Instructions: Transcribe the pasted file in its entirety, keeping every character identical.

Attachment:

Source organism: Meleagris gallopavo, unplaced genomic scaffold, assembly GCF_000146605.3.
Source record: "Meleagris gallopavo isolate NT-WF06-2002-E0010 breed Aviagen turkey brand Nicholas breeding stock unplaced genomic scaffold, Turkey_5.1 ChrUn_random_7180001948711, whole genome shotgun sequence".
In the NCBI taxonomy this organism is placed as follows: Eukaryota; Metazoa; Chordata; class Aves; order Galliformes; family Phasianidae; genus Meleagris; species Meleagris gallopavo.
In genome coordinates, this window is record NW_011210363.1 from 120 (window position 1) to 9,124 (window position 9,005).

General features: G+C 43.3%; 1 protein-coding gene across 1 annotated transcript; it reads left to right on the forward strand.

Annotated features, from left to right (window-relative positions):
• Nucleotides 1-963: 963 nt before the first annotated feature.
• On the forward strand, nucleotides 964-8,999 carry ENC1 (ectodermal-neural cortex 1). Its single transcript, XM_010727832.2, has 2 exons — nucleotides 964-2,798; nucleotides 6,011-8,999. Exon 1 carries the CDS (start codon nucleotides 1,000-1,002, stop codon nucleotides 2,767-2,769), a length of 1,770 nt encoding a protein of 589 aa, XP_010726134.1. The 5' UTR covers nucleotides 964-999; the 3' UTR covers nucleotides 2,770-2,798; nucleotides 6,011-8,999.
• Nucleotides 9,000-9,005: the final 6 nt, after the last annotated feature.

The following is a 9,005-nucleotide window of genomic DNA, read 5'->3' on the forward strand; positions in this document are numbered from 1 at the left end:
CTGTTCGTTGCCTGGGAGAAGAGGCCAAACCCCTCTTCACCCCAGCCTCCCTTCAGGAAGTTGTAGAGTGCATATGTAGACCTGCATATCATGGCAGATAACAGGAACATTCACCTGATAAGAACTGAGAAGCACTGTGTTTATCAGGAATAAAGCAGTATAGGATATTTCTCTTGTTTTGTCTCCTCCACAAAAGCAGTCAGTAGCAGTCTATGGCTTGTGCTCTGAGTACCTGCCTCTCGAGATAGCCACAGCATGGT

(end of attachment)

Source organism: Meleagris gallopavo, unplaced genomic scaffold, assembly GCF_000146605.3.
Source record: "Meleagris gallopavo isolate NT-WF06-2002-E0010 breed Aviagen turkey brand Nicholas breeding stock unplaced genomic scaffold, Turkey_5.1 ChrUn_random_7180001948711, whole genome shotgun sequence".
In the NCBI taxonomy this organism is placed as follows: Eukaryota; Metazoa; Chordata; class Aves; order Galliformes; family Phasianidae; genus Meleagris; species Meleagris gallopavo.
In genome coordinates, this window is record NW_011210363.1 from 120 (window position 1) to 9,124 (window position 9,005).

General features: G+C 43.3%; 1 protein-coding gene across 1 annotated transcript; it reads left to right on the forward strand.

Annotated features, from left to right (window-relative positions):
• Nucleotides 1-963: 963 nt before the first annotated feature.
• On the forward strand, nucleotides 964-8,999 carry ENC1 (ectodermal-neural cortex 1). Its single transcript, XM_010727832.2, has 2 exons — nucleotides 964-2,798; nucleotides 6,011-8,999. Exon 1 carries the CDS (start codon nucleotides 1,000-1,002, stop codon nucleotides 2,767-2,769), a length of 1,770 nt encoding a protein of 589 aa, XP_010726134.1. The 5' UTR covers nucleotides 964-999; the 3' UTR covers nucleotides 2,770-2,798; nucleotides 6,011-8,999.
• Nucleotides 9,000-9,005: the final 6 nt, after the last annotated feature.

The following is a 9,005-nucleotide window of genomic DNA, read 5'->3' on the forward strand; positions in this document are numbered from 1 at the left end:
CTGTTCGTTGCCTGGGAGAAGAGGCCAAACCCCTCTTCACCCCAGCCTCCCTTCAGGAAGTTGTAGAGTGCATATGTAGACCTGCATATCATGGCAGATAACAGGAACATTCACCTGATAAGAACTGAGAAGCACTGTGTTTATCAGGAATAAAGCAGTATAGGATATTTCTCTTGTTTTGTCTCCTCCACAAAAGCAGTCAGTAGCAGTCTATGGCTTGTGCTCTGAGTACCTGCCTCTCGAGATAGCCACAGCATGGT